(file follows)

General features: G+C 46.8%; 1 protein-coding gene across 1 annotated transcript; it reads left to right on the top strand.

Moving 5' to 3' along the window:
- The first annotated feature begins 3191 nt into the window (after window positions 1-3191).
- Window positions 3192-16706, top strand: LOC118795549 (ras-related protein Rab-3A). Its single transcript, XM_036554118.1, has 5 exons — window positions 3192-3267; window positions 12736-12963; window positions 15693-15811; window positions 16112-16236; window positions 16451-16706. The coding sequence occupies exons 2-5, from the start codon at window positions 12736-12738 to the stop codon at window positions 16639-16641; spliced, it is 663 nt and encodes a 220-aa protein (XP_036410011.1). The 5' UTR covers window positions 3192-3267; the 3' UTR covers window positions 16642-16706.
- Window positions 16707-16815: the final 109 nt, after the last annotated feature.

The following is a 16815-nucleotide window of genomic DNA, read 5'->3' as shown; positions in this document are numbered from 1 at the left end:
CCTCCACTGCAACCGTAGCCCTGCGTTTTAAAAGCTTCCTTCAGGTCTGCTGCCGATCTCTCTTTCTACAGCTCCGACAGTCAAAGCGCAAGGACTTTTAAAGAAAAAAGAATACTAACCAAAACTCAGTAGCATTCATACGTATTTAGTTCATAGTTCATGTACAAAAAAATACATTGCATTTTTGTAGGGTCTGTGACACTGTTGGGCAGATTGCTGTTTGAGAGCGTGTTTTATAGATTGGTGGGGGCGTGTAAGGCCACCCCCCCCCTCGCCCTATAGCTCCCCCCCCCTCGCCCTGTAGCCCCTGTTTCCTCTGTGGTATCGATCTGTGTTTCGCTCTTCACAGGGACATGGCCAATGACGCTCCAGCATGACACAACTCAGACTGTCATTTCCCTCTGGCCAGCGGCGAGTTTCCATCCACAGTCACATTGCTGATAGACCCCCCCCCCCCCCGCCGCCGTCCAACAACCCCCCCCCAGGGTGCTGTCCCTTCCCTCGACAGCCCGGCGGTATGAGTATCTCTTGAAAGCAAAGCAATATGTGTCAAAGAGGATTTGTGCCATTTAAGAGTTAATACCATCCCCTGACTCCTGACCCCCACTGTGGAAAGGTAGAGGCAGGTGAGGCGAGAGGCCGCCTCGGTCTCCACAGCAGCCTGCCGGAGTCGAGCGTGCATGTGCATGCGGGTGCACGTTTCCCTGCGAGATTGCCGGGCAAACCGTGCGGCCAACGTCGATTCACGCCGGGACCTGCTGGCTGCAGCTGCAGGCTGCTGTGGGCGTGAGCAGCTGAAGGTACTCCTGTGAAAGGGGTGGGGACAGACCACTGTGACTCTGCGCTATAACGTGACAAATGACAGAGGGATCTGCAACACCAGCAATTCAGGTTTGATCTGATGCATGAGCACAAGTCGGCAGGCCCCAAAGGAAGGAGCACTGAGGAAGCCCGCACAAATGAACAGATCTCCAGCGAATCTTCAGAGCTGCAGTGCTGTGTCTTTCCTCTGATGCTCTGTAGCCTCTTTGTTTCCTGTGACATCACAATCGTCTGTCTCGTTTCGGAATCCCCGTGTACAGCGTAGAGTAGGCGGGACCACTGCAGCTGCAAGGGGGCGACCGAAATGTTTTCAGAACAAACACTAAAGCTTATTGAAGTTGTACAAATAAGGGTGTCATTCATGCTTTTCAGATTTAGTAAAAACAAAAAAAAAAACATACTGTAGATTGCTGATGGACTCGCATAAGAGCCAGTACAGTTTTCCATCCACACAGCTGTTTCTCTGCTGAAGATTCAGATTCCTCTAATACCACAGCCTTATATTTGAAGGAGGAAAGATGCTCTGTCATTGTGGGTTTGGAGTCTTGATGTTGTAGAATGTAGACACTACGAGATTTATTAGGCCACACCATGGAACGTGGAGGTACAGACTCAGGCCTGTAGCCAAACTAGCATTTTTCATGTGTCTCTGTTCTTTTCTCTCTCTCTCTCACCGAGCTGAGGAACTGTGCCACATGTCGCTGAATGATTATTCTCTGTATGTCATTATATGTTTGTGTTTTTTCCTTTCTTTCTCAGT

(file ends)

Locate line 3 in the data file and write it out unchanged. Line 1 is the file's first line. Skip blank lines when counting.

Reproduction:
- The first annotated feature begins 3191 nt into the window (after window positions 1-3191).